Quite often, anti-vegans are saying "Any consumption under capitalism is unethical." or some variant thereof. Can somebody explain to me what they mean by that? How can every consumption under capitalism be unethical? Why would, for example, eating bread under capitalism be unethical?

  • Over many decades, I have suffered or witnessed attacks on vegetarianism or veganism but never that one. The most common criticism from the far left that I remember is that worrying about animal welfare is a distraction when various groups of humans are suffering.
    – badjohn
    Jan 14 at 10:45
  • seems more of an philosophy question. Is it anti-vegans saying this or just anti-capitalists, and any consumption presumably includes cars, houses, holidays and lots of things that almost everybody does whether they are vegan, vegetarian or omnivorous.
    – Robert Longson
    Jan 14 at 11:01
  • Your title says "anti-vegetarians" but your explanation says "anti-vegans." Do you mean "anti-vegans?" And what is an "anti-vegan?" Feb 9 at 21:47

1 Answer 1


The idea here is that exploitation is inherent in capitalism, and that buying or using (i.e. consuming) a product marketed as ethical, such as vegan sausages or fair trade chocolate or organic cotton, is not worthwhile, because, according to this argument, it does nothing to bring down the exploitative structure of capitalism.

One might hear elaborations of this argument, such as that the wealthy middle class who can afford 'ethical' consumption are blaming the less well off classes who can only afford cheap products manufactured in the most exploitative conditions for the prevalence of that exploitation, which they distance themselves from through their choice of products.

The person who makes this argument might propose that instead of trying to consume more ethically, one should avoid buying things altogether and work towards bringing down the unjust and exploitative capitalist order.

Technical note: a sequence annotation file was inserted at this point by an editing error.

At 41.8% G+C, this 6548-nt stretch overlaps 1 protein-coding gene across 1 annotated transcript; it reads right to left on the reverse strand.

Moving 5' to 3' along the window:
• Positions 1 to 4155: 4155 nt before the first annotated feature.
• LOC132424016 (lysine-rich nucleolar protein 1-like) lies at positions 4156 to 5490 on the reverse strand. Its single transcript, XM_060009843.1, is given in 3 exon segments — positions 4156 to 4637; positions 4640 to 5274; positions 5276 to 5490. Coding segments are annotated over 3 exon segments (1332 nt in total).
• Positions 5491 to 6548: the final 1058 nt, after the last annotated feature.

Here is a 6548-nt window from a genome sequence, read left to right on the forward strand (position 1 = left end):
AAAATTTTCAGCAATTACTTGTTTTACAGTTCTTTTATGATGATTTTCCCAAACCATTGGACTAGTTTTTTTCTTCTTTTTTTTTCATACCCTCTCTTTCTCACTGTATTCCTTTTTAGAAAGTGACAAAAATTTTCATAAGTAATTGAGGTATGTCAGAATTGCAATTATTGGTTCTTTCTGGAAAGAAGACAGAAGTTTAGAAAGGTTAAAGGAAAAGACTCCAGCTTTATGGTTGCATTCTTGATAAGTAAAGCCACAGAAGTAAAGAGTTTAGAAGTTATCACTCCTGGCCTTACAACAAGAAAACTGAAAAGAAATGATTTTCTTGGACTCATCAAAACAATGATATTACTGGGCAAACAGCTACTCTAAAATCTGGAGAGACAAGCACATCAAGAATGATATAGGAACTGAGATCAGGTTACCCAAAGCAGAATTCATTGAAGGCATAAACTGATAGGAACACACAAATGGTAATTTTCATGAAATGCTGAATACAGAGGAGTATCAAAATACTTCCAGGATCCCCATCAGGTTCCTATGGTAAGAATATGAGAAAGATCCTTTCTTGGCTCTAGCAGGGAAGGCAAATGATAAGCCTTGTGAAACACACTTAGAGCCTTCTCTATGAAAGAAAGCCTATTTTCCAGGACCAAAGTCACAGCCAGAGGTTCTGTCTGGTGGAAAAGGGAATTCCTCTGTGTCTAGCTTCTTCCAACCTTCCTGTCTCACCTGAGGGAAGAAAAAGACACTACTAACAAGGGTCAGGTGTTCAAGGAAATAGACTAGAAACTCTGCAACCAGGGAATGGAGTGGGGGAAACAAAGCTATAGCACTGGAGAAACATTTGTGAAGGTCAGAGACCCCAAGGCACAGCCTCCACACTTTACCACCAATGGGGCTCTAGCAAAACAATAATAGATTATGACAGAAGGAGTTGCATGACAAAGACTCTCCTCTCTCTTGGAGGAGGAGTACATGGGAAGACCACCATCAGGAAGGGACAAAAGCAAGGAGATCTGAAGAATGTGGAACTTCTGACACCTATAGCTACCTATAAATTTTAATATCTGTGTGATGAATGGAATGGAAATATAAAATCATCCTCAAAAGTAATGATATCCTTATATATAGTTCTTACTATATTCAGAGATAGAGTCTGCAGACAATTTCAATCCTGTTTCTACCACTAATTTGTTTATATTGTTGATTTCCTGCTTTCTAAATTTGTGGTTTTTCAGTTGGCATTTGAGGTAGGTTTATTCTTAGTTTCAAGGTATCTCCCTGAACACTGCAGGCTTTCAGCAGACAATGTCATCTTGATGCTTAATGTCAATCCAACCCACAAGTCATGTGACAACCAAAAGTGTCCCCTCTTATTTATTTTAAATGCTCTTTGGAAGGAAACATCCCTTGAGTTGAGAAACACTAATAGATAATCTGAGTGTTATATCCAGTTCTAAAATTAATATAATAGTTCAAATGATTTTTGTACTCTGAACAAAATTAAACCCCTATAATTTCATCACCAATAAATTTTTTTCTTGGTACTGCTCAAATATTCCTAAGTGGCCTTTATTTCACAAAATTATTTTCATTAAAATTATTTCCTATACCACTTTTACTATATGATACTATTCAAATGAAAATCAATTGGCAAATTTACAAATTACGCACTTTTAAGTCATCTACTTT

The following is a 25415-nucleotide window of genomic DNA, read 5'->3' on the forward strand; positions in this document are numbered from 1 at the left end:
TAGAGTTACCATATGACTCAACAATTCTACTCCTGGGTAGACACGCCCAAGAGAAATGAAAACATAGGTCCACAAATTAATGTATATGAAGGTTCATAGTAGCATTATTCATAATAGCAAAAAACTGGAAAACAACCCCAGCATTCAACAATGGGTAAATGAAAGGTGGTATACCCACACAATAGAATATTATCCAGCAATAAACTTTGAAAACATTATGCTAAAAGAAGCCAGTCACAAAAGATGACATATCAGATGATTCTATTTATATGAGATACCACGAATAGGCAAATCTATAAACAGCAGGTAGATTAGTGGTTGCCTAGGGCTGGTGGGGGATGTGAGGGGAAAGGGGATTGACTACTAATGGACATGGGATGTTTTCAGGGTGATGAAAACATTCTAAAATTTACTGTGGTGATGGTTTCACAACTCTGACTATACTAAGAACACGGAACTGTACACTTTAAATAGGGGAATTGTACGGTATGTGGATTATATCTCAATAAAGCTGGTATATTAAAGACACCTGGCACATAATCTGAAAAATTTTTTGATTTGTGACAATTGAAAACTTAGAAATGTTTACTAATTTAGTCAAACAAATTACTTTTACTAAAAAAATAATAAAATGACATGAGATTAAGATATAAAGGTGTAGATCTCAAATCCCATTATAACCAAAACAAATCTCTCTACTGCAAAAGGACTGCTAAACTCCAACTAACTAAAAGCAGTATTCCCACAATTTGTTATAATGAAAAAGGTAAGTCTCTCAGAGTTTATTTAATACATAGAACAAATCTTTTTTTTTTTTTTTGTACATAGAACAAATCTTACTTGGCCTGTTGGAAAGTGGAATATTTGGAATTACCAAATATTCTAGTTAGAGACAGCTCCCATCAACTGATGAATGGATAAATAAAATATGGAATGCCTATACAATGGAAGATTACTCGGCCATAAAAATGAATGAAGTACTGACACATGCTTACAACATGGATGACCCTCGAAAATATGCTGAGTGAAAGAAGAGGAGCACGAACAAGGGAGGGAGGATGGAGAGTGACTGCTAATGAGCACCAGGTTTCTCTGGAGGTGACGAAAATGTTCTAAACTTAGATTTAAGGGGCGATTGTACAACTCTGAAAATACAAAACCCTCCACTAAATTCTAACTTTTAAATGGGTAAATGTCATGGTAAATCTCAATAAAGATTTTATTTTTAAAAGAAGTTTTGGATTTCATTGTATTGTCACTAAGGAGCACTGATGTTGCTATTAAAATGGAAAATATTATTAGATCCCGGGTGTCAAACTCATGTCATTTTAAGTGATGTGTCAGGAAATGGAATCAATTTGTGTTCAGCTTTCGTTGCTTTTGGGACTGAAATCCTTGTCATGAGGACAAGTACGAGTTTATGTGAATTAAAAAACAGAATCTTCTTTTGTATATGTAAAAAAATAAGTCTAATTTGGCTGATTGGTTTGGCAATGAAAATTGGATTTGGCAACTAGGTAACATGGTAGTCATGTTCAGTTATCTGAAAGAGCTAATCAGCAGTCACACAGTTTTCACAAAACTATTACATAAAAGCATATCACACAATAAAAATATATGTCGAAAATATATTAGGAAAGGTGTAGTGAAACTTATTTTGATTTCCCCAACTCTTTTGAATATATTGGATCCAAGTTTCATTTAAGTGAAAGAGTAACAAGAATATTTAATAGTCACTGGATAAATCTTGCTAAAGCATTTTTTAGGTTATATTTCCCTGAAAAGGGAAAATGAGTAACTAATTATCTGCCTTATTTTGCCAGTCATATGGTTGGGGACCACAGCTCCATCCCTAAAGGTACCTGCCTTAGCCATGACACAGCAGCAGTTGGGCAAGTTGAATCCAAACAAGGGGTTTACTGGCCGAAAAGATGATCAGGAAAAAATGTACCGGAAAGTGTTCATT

Personally, I would like to bring down capitalism, but I don't know how that is going to be done, and in the meantime I will have to eat and wear clothes and things like that, and I will try to reduce the exploitation of others in doing so, for example by being a vegan.

  • 1
    The stretch in the reasoning that I do not agree with is that some people say this as if the fact that any consumption is unethical justified the fact that we keep consuming even what we could avoid. As if they said "violence exists in the world" so we should depenalize domestic violence. It seems to me that if consumption is unethical, then reducing it goes in the right direction.
    – CaroZ
    Jan 22 at 0:07
  • 1
    @CaroZ I agree with you. In one of Doris Lessing's Martha Quest books, someone says that one should act as if the revolution has already happened :)
    – Zanna
    Jan 22 at 19:11
  • So you're sympathetic to the communist anti-capitalism philosophy behind it, but disagree with their conclusion that being a vegan for ethical reasons is pointless? acti-veg.com/there-is-no-ethical-consumption-under-capitalism Feb 14 at 6:35
  • 1
    @PaulWalker of course. Reducing suffering is never pointless.
    – Zanna
    Feb 15 at 3:44

Your Answer

By clicking “Post Your Answer”, you agree to our terms of service and acknowledge you have read our privacy policy.

Not the answer you're looking for? Browse other questions tagged or ask your own question.